Make gardening fun with colourful planters to inspire the kids to grow their own vegetables and learn while they do so.

Materials you will need:

  • Cordless drill
  • Paintbrush
  • 3,5 x 40mm cut screws
  • Paintbrush
  • Pencil
  • Try square
  • Dulux Wood Primer
  • Dulux Gloss Enamel
  • Wood glue
  • Wood filler
  • Tape measure
  • Heavy duty drop sheet
  • Staple gun

Cutting List
These are just suggested sizes as the project can be scaled up and down.

  • P1 – legs
  • P2 – long sides, long bottom
  • P3 – short sides, strut
  • P4 – short bottom

Large planter

  • P1 – Four 68 x 68 x 600mm
  • P2 – Thirteen 96 x 22 x 540mm
  • P3 – Eleven 96 x 22 x 496mm
  • P4 – Two 96 x 22 x 360mm

Medium planter

  • P1 – Four 68 x 68 x 360mm
  • P2 – Seven 96 x 22 x 540mm
  • P3 – Seven 96 x 22 x 320mm
  • P4 – Two 96 x 22 x 360mm

Small planter

  • P1 – Four 31 x 31 x 150mm
  • P2 – Two 96 x 22 x 200mm
  • P3 – Three 96 x 22 x 156mm

Top Tip: A try square is a great tool to have and particularly useful in this project to ensure the legs stand evenly on the ground.

Step 1

Start by making up the short sides and lay the P3 planks onto of the P1 legs, starting flush with the top of P1. For the large planter, use five per side, medium is three and the small one is one. Use a try square to ensure the legs are at a true 90-degree angle.

Step 2

Glue and screw the P3 planks to the P1 legs. Keep a constant check with your try square that the legs remain straight. For a neat finish, recess or counter-sink the screws so they can be filled later.

Step 3

Once you’ve completed the short sides, you can glue and screw the P2 long sides to the P1 legs in the same manner.

Step 4

Flip the planter upside down and glue and screw a P3 (support strut) flush with the edge of the panel. It’s important this is accurate so the bottom planks can be securely attached to this strut as well as the sides.

Step 5

Arrange the bottom planks (P2) so that they are evenly spaced. Use three P2s for the large planter, one for the medium planter and one for the small version. For the medium and large planters you will also use P4s on either side.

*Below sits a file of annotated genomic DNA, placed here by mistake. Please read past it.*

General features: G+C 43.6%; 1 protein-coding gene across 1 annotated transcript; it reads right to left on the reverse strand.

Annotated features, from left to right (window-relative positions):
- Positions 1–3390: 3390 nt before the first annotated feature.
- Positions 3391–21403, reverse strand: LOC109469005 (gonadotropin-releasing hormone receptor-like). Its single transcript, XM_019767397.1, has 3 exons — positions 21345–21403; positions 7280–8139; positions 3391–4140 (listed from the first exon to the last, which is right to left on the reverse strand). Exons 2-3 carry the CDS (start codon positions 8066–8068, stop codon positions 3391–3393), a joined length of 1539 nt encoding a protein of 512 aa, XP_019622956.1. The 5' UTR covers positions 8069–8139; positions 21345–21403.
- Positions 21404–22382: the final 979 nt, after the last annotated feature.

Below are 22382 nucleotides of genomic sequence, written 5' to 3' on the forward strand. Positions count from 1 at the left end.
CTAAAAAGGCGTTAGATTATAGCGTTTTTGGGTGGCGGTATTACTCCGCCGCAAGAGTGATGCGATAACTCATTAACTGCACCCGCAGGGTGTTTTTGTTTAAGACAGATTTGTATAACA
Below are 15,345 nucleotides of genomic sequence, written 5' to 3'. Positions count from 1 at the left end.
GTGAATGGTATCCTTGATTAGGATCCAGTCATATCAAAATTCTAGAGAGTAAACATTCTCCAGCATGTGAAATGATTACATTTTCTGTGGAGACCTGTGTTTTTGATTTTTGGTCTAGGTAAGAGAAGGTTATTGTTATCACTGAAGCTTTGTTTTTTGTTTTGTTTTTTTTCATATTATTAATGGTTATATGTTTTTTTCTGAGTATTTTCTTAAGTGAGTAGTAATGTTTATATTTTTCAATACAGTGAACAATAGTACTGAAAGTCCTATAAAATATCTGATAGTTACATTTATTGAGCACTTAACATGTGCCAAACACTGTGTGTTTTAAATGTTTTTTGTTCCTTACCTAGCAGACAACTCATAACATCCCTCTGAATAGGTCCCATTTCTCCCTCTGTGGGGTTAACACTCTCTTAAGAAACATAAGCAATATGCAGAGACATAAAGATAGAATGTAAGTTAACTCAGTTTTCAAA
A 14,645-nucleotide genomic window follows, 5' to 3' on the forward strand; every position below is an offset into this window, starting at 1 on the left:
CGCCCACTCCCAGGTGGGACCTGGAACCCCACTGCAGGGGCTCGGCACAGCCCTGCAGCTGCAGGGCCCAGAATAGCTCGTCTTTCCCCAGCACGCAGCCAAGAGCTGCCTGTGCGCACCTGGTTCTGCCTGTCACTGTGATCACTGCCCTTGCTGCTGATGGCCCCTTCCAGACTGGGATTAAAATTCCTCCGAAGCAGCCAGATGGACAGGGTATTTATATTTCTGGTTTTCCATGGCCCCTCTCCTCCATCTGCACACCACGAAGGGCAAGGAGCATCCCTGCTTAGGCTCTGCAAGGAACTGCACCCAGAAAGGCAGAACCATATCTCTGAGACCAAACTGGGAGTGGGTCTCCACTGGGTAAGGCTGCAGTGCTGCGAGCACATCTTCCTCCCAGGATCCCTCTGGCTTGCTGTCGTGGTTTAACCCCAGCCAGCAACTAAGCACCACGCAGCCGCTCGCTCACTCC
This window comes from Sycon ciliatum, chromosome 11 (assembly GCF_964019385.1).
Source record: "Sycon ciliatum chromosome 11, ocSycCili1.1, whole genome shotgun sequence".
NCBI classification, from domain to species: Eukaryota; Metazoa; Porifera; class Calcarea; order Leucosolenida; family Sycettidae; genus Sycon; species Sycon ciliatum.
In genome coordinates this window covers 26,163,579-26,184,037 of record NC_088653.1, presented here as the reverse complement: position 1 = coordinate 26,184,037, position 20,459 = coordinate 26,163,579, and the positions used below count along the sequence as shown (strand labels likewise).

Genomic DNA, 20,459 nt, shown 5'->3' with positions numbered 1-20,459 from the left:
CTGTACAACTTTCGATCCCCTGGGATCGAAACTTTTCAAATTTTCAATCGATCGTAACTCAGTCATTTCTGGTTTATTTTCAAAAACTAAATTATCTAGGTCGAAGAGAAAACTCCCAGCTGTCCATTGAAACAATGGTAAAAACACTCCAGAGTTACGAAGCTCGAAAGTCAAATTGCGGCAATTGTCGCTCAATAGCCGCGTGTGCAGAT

Step 6

Screw all the planks in place. You’ll get the strongest bond if you glue first.

Step 7

Fill any holes in knots and screw recesses using wood filler. Let the filler dry, then give the whole planter a good sanding.

Step 8

Give the planter one coat of pink wood primer and leave it to dry thoroughly. Then paint two coats of gloss enamel in the colour of your choice. We chose Mexican Mint 4, Harvest Fruits 1 and Spring Breeze 4. Paint all the surfaces, inside and out.

Step 9

Measure and cut a drop sheet to size. The easiest way to do this is just to cover the top and sides with the drop sheet then add a few centimetres to be safe. Line the inside of the planter with the dropsheet and staple in place.

What to Plant in Summer

If you’re in the garden this holiday, here’s what to plant for the kids to enjoy the ‘fruits’ of their labour.

Summer rainfall areas

  • Asparagus
  • Broad beans
  • Beetroot
  • Broccoli
  • Cabbage
  • Carrots
  • Cauliflower
  • Cucumber
  • Dwarf beans
  • Horseradish
  • Mustard greens
  • Okra
  • Pole/runner beans
  • Rocket
  • Spinach
  • Strawberries

Dry summer / subtropical areas:

  • Asparagus
  • Broccoli
  • Brussel sprouts
  • Cabbage
  • Chilli dwarf beans
  • Corn
  • Eggplant
  • Leeks
  • Melon
  • Mustard greens
  • Okra
  • Onions
  • Pole/runner beans
  • Potato
  • Pumpkin
  • Rocket
  • Spring onions
  • Squash
  • Strawberries
  • Sweet potato
  • Watermelon
  • Zucchini
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